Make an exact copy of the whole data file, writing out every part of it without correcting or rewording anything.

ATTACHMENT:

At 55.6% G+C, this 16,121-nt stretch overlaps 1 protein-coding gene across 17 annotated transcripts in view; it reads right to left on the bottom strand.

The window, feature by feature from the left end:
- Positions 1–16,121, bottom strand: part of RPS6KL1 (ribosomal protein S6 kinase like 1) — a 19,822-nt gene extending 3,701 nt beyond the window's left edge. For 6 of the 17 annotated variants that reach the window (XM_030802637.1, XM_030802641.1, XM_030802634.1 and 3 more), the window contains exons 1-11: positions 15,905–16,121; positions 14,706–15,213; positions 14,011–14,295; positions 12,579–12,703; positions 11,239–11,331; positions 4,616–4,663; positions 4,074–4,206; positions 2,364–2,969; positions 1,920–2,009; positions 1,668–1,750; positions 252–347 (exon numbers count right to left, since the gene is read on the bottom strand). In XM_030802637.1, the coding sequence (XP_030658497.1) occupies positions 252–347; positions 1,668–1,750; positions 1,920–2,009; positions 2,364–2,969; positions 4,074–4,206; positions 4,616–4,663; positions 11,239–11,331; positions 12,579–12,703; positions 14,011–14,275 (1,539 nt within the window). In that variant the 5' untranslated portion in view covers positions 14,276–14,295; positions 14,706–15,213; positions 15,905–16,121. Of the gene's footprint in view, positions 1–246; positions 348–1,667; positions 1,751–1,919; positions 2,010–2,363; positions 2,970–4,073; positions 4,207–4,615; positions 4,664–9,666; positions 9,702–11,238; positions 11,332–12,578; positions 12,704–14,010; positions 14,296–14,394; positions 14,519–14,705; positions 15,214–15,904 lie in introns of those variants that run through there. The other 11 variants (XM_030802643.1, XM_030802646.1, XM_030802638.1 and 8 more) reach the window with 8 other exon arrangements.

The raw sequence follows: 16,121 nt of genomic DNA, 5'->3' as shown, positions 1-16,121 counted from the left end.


At 55.6% G+C, this 16,121-nt stretch overlaps 1 protein-coding gene across 17 annotated transcripts in view; it reads right to left on the bottom strand.

The window, feature by feature from the left end:
- Positions 1–16,121, bottom strand: part of RPS6KL1 (ribosomal protein S6 kinase like 1) — a 19,822-nt gene extending 3,701 nt beyond the window's left edge. For 6 of the 17 annotated variants that reach the window (XM_030802637.1, XM_030802641.1, XM_030802634.1 and 3 more), the window contains exons 1-11: positions 15,905–16,121; positions 14,706–15,213; positions 14,011–14,295; positions 12,579–12,703; positions 11,239–11,331; positions 4,616–4,663; positions 4,074–4,206; positions 2,364–2,969; positions 1,920–2,009; positions 1,668–1,750; positions 252–347 (exon numbers count right to left, since the gene is read on the bottom strand). In XM_030802637.1, the coding sequence (XP_030658497.1) occupies positions 252–347; positions 1,668–1,750; positions 1,920–2,009; positions 2,364–2,969; positions 4,074–4,206; positions 4,616–4,663; positions 11,239–11,331; positions 12,579–12,703; positions 14,011–14,275 (1,539 nt within the window). In that variant the 5' untranslated portion in view covers positions 14,276–14,295; positions 14,706–15,213; positions 15,905–16,121. Of the gene's footprint in view, positions 1–246; positions 348–1,667; positions 1,751–1,919; positions 2,010–2,363; positions 2,970–4,073; positions 4,207–4,615; positions 4,664–9,666; positions 9,702–11,238; positions 11,332–12,578; positions 12,704–14,010; positions 14,296–14,394; positions 14,519–14,705; positions 15,214–15,904 lie in introns of those variants that run through there. The other 11 variants (XM_030802643.1, XM_030802646.1, XM_030802638.1 and 8 more) reach the window with 8 other exon arrangements.

The raw sequence follows: 16,121 nt of genomic DNA, 5'->3' as shown, positions 1-16,121 counted from the left end.